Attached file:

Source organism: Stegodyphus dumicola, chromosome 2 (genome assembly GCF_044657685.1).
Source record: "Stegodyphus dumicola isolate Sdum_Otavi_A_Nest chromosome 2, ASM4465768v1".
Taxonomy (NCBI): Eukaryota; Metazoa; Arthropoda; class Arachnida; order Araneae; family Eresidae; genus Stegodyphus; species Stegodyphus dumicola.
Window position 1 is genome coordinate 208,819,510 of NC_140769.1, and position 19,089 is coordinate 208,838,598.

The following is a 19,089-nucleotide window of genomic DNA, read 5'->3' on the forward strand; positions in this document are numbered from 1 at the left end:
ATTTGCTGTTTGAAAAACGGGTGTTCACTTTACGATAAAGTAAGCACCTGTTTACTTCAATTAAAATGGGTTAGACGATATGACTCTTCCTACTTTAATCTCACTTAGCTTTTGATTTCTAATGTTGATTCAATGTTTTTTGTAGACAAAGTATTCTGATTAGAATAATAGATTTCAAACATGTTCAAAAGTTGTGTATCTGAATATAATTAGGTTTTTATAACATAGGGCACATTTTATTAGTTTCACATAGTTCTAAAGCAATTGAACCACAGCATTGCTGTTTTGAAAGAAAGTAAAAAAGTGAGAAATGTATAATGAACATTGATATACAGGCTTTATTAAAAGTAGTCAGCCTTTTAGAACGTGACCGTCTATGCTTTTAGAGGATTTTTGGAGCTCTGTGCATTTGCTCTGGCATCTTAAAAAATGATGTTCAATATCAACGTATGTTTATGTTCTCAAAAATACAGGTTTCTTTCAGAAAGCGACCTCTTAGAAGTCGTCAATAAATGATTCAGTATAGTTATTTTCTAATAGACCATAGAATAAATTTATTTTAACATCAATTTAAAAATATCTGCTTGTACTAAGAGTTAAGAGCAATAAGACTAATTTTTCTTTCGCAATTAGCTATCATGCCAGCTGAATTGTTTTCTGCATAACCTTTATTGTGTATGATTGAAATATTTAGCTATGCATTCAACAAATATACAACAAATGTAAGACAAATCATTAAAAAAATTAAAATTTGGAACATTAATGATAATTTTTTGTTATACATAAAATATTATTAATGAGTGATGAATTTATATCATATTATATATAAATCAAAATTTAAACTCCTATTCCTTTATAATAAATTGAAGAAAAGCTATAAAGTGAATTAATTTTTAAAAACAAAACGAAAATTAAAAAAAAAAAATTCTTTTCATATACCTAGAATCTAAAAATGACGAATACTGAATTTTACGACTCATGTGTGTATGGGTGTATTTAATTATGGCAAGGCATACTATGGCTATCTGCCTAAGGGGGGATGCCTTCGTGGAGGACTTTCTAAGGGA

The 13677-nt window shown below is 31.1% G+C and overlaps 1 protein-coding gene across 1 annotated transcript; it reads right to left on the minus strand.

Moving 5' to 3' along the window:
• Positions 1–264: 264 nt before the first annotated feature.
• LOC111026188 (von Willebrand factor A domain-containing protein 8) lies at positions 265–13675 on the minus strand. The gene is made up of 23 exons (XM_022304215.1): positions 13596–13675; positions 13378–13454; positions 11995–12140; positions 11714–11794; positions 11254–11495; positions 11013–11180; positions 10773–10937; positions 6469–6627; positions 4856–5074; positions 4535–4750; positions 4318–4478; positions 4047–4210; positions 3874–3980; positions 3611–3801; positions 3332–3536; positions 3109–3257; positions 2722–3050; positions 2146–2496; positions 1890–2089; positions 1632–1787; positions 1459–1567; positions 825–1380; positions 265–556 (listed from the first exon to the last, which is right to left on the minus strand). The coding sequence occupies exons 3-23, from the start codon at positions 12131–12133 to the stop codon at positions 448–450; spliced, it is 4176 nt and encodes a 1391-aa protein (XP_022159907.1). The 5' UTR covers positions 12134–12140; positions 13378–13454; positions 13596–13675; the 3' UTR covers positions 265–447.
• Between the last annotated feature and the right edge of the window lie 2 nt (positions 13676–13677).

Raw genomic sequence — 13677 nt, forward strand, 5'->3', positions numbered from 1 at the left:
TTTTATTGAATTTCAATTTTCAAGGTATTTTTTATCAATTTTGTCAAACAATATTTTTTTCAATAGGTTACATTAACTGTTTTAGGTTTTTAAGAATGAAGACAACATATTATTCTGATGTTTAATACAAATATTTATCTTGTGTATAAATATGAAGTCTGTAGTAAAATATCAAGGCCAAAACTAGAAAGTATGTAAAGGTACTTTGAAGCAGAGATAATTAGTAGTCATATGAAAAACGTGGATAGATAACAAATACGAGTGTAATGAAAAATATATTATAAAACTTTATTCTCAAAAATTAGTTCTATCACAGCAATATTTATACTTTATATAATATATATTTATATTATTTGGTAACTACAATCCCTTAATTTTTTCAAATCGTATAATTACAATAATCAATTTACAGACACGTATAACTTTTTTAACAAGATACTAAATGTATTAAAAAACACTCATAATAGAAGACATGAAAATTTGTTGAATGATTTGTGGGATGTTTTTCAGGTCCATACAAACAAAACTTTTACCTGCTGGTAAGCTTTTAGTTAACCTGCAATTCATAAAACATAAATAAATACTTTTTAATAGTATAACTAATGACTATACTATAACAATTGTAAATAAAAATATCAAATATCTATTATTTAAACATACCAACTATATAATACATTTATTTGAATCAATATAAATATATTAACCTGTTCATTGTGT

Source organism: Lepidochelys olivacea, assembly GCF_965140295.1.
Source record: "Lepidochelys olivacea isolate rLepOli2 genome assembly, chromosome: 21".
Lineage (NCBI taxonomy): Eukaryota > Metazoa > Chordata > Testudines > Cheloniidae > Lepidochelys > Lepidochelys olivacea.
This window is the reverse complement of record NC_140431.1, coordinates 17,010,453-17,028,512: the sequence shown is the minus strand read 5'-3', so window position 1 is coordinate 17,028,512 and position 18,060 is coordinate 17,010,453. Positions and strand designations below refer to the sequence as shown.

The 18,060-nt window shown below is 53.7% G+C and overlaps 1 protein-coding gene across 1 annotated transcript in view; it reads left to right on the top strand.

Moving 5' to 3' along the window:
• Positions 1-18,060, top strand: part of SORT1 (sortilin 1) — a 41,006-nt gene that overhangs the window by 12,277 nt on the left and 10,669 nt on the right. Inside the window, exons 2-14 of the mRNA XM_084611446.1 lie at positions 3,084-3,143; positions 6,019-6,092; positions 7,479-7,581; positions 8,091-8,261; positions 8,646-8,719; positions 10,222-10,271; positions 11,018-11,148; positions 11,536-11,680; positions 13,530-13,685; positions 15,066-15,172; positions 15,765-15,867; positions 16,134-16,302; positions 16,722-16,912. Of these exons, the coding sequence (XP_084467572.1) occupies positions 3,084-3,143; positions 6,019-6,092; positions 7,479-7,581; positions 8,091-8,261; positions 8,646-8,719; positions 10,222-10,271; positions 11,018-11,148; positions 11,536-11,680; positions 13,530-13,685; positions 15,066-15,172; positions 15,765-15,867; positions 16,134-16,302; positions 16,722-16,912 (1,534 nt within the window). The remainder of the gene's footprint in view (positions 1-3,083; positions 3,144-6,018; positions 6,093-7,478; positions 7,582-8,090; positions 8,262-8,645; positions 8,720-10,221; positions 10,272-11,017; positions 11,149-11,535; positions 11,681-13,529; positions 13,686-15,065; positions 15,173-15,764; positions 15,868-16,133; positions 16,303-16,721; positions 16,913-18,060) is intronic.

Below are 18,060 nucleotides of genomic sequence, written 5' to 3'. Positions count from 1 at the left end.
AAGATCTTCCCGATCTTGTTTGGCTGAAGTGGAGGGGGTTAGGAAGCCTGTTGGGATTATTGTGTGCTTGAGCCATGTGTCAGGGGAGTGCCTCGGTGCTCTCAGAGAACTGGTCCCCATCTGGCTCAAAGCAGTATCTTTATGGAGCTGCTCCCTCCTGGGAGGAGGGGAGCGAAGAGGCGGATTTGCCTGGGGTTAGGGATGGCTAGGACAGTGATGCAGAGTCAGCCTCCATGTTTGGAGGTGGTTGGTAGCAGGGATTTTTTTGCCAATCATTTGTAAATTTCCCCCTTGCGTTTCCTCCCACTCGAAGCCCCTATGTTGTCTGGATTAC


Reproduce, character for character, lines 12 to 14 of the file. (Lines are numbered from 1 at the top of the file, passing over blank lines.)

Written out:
Raw genomic sequence — 13677 nt, forward strand, 5'->3', positions numbered from 1 at the left:
TTTTATTGAATTTCAATTTTCAAGGTATTTTTTATCAATTTTGTCAAACAATATTTTTTTCAATAGGTTACATTAACTGTTTTAGGTTTTTAAGAATGAAGACAACATATTATTCTGATGTTTAATACAAATATTTATCTTGTGTATAAATATGAAGTCTGTAGTAAAATATCAAGGCCAAAACTAGAAAGTATGTAAAGGTACTTTGAAGCAGAGATAATTAGTAGTCATATGAAAAACGTGGATAGATAACAAATACGAGTGTAATGAAAAATATATTATAAAACTTTATTCTCAAAAATTAGTTCTATCACAGCAATATTTATACTTTATATAATATATATTTATATTATTTGGTAACTACAATCCCTTAATTTTTTCAAATCGTATAATTACAATAATCAATTTACAGACACGTATAACTTTTTTAACAAGATACTAAATGTATTAAAAAACACTCATAATAGAAGACATGAAAATTTGTTGAATGATTTGTGGGATGTTTTTCAGGTCCATACAAACAAAACTTTTACCTGCTGGTAAGCTTTTAGTTAACCTGCAATTCATAAAACATAAATAAATACTTTTTAATAGTATAACTAATGACTATACTATAACAATTGTAAATAAAAATATCAAATATCTATTATTTAAACATACCAACTATATAATACATTTATTTGAATCAATATAAATATATTAACCTGTTCATTGTGT

Source organism: Lepidochelys olivacea, assembly GCF_965140295.1.